Thursday, July 12, 2012

The Unbearable Itch of Desire: Two Scenes from Real Life

by Jean Roberta

Mosquitoes were dangerous where Perekule grew up. They carried malaria, and that was guaranteed to kill the mood.

The Canadian prairies are the Land of Mosquitoes. They breed in pools of stagnant water, nourished by spring rain and snow-melt. They hatch in summer, when they have access to a smorgasbord of human skin. Luckily, prairie mosquitoes don’t transmit anything worse than itchy bumps. It’s the 1970s.

Warm summer prairie night. The bedroom window is open to catch a breeze, and I am wearing the top half of the baby-blue baby-doll pajamas that Perekule gave me when I asked him for something sexy to wear. I left the exact definition of “sexy” up to him. Now I hope he likes the look of sheer pastel fabric over my pink skin and rose-coloured nipples. The dark-brown triangle of curly hair between my thighs is a focal point, and I hope he can’t take his eyes off it.

“Uh.” His mahogany skin glows in the dim light from outdoors. He pulls me into his arms, but he is obviously distracted. A whine from tiny wings, like those of a mischievous fairy, comes close to our ears, diminishes, then stops just long enough to give me hope that we are alone.

Perekule knows that Canadian mosquitoes aren’t deadly, but old feelings die hard and a man has a duty to protect his wife. Whump! His bare feet hit the floor on his side of the bed. He reaches the light switch, and the room is bathed in harsh light.
Whap! He is leaping about the room with a rolled-up magazine, chasing the mosquito. I feel neglected, and I’m afraid my skin is more tempting to bugs than to the man in my life. Whap! Whap! He keeps missing.

It’s late and I’m frustrated. I turn away from the obsessed bug-hunter and curl up on my side. One cheek of my ass is facing him, but this no longer seems to matter.
Silence. Whap! The rolled tube lands smartly on my ass-cheek. “Got him!” Perekule is flushed with victory.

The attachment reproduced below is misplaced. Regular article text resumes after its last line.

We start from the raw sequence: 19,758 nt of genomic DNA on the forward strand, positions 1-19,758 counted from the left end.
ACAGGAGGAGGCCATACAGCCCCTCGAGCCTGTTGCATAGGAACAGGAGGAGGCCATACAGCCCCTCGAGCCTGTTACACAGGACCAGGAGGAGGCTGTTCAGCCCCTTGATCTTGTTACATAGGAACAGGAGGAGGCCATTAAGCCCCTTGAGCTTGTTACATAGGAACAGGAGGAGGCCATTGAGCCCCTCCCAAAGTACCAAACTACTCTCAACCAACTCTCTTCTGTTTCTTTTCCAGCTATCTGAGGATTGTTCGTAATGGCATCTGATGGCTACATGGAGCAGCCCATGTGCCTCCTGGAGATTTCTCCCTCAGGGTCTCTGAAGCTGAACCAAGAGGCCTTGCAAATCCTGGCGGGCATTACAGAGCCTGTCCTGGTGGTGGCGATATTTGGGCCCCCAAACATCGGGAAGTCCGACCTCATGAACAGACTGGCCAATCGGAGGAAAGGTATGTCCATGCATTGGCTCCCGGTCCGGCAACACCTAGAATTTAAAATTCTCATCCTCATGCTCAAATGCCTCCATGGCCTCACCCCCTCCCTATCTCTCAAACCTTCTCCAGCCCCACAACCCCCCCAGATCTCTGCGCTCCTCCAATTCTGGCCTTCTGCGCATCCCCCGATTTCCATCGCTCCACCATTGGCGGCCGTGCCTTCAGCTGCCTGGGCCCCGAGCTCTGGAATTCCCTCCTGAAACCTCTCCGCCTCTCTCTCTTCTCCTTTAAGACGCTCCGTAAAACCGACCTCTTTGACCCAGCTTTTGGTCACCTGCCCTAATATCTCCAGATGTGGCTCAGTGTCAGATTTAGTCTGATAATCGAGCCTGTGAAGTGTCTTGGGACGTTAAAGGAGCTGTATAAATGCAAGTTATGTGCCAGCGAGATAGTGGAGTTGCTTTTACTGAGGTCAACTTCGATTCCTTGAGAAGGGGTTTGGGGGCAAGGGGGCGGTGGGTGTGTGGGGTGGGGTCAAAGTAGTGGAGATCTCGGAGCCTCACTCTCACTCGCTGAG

Now he can pay attention to the reddened landing-site.


Dixie was born under Cancer, a sign that is supposedly ruled by the moon. She claims she is always influenced by its phases.

Calm summer night. A full moon beams down from a black-velvet sky as we bounce along a country road in her parents’ camper-van, accompanied by a soundtrack of 1980s power ballads on the radio. She has driven 300 miles to visit me so we can stage a lesbian ritual, a tribute to Sister Moon and Mother Earth. The night feels full of portents.

When we find the right spot, we’ll know. Or rather, Dixie will know because she’s more attuned to earth-energy than I am. We plan to spread our blanket in a farmer’s field and fertilize the wheat crop with our ecstasy. No other human will see us, but if all goes well, our energy will soak into the black soil to bless every plant, bird and prairie dog that visits the site.

Dixie parks the van and pulls off all her clothes. She hops out skyclad and looks around for a place to spread the blanket. Her freckled ivory skin is lit by the moon, and her bright-red hair looks darker and richer than in daylight, more like blood. Suddenly she dances a jig, slapping at her arms, her legs, her belly, breasts and face.

I’m not sure if this is meant to be part of the ritual until Dixie scrambles back into the van and slams the door. I am still taking off clothes, one piece at a time, while watching for traffic. “Mosquitoes!” she wails. I lean closer to the window, and see the hungry swarm hovering right over her chosen spot.

We hope our ecstasy will float out of the camper-bed to the surrounding field, even though we are keeping all the doors and windows tightly closed. Dixie lets me cover her with kisses, and she slides down my body to taste my nectar. If the Goddess' winged children feel deprived of nourishment, we don't really give a damn.



  1. I like these. I don;t find them funny so much as erotic, especially the first story which kind of got inside me. I'm always fascinated by a woman's desire to be desired.


  2. Jean - hah! That mosquito whine brings the earth to a dead stop for me.

  3. Garce and Kathleen, thanks for commenting. The mosquito whine is more distracting to me now than in my youth, when I could somehow ignore it. Then, I thought I would become tougher or less sensitive with age, but on a physical level, this process seems to work in reverse.

  4. Wonderful, Jean!

    To think that you have not one, but two erotic mosquito stories...

    Seriously, I think this post captures the essential spirit of the week's topic.